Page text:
While the major metropolitan areas in the state have tilted toward Democrats, Texas is still a solidly red state. Our governor-turned-presidential candidate Rick Perry hasn't had to court the African-American vote, since he's won three elections and become Texas' longest-serving governor without it. 

Perry hasn't ignored black Texans. He's routinely taken part in the United Negro College Fund's "Governor's Luncheon" and been the commencement speaker at both Prairie View A&M University and Texas Southern University in recent years. While his remarks usually remain generic, he did point out at Texas Southern last year that African-American enrollment in Texas higher education increased by nearly 20,000 students between 2008 and 2009.

But astute observers could see that he was more than ready to pick a fight with the nation's first black president. For the last couple of years, Gov. Perry has positioned himself as an antagonist of President Barack Obama. Perry has railed against the "stimulus" and sparred with the White House over whether the state was due emergency federal assistance for wildfires this past spring.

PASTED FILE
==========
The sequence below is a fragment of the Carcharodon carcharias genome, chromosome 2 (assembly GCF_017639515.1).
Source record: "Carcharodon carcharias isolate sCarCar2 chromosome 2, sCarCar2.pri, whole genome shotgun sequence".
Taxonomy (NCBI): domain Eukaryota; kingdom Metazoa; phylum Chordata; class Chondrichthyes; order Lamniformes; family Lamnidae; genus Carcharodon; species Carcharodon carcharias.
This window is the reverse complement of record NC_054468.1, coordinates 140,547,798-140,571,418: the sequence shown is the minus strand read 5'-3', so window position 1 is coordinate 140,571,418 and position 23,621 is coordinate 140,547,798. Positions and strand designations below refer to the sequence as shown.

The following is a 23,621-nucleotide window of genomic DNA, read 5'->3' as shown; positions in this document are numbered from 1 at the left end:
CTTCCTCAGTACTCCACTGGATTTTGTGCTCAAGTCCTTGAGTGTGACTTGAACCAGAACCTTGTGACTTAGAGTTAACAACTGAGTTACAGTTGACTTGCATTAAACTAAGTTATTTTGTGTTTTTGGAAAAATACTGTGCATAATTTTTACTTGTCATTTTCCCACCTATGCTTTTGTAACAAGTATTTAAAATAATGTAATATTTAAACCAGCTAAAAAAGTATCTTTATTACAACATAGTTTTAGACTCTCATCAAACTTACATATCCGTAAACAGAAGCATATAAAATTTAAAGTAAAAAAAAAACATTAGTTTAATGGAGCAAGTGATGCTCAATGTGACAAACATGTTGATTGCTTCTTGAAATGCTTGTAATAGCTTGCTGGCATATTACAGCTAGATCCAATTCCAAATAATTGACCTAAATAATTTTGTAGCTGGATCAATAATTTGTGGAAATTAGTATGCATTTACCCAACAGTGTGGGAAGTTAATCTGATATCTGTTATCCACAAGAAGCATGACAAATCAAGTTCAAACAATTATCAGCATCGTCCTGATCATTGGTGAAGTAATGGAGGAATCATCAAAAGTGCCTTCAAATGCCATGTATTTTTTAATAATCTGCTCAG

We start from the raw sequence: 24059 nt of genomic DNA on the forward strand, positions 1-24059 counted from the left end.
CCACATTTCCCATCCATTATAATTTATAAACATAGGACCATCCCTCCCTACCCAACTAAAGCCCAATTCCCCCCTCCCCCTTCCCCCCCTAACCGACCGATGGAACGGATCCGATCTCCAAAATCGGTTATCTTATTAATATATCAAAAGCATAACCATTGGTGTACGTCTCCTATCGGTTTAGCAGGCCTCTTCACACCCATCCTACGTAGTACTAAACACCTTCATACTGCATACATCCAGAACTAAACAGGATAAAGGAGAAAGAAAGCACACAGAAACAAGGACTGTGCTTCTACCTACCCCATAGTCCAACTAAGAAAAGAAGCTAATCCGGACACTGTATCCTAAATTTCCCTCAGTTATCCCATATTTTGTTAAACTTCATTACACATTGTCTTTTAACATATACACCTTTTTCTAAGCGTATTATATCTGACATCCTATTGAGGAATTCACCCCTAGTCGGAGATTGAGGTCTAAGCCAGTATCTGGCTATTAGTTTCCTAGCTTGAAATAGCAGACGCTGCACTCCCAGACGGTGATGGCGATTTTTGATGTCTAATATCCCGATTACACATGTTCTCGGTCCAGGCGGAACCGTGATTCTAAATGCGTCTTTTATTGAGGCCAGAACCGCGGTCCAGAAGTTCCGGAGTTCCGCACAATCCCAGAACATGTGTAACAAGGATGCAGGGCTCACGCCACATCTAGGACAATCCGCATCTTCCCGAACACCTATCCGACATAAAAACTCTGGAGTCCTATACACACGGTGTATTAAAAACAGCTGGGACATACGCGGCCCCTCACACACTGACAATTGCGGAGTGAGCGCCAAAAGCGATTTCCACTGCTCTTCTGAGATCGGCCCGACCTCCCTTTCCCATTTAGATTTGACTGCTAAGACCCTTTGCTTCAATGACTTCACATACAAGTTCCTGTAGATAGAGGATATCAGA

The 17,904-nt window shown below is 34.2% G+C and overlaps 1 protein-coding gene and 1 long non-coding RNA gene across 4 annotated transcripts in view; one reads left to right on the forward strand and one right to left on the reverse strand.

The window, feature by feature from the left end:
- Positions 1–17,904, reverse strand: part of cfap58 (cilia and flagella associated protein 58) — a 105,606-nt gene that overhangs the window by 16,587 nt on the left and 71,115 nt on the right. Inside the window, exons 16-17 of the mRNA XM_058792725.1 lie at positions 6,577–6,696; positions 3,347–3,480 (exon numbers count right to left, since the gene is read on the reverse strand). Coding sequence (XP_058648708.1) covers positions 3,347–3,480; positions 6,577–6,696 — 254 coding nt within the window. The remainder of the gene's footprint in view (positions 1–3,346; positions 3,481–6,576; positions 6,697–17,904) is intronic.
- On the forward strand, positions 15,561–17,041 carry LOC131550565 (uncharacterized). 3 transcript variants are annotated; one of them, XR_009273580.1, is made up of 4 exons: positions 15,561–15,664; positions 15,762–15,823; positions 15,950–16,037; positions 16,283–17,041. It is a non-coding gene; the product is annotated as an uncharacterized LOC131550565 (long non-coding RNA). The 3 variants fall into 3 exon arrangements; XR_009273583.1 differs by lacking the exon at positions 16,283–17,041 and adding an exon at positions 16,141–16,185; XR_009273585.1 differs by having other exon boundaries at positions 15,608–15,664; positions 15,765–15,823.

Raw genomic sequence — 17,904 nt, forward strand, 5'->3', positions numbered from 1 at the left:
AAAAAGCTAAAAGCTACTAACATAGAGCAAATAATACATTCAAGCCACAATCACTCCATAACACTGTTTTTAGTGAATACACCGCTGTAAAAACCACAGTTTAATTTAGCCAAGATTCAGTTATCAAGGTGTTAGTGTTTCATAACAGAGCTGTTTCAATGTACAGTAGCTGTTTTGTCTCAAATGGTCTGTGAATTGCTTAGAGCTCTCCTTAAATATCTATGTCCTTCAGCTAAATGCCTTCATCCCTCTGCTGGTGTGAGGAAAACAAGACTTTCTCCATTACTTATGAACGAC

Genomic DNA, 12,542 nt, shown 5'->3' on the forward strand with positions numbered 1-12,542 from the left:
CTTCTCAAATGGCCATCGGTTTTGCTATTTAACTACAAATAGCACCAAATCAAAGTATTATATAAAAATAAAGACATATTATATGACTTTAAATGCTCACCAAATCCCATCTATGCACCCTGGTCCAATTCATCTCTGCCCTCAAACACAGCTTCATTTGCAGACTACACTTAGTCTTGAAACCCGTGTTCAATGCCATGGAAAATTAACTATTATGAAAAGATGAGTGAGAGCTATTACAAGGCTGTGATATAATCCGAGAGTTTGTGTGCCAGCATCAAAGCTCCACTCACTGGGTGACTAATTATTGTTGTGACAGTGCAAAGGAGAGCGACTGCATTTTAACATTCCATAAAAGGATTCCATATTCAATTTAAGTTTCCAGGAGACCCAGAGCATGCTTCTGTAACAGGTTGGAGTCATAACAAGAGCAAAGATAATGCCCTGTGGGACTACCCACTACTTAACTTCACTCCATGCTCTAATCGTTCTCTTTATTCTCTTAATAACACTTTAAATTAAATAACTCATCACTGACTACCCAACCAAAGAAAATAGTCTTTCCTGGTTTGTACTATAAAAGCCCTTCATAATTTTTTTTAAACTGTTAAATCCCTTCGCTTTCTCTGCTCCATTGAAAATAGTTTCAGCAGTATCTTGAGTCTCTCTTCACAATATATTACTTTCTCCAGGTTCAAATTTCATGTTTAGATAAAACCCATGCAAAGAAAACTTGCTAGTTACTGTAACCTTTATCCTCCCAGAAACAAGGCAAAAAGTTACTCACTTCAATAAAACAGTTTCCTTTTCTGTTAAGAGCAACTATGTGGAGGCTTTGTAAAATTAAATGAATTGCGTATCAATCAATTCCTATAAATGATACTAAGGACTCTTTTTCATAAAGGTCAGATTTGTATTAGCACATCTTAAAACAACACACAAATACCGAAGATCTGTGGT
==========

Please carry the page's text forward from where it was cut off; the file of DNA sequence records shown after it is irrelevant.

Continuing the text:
And when he greeted the president at the airport as Obama was making a trip to Austin, before the president could say "What's up," the governor handed him a letter asking the federal government to deploy 1,000 National Guard troops along the Texas-Mexico border. While many black Texans have viewed Perry's actions and tone as disrespectful, he's still got his fans.

Texas' Black Republicans Support Perry

Texas has its share of African-American conservatives, and many of them have had the governor's back and even echoed some of his criticism of the president. Michael Williams is in that number. He's a Republican who served as Texas railroad commissioner for more than a decade, up until March of this year.


During that time, he was the highest-ranking African-American elected official in Texas, a state where there are still no Democrats in office who have won a statewide election. Williams is now running for a seat in the U.S. Congress. His Twitter stream reads like that of any Texas Republican.

@michaelwilliams Just left lunch w/ Gov. Hailey and George Will. Now waiting for Gov. Perry. It's electric in here.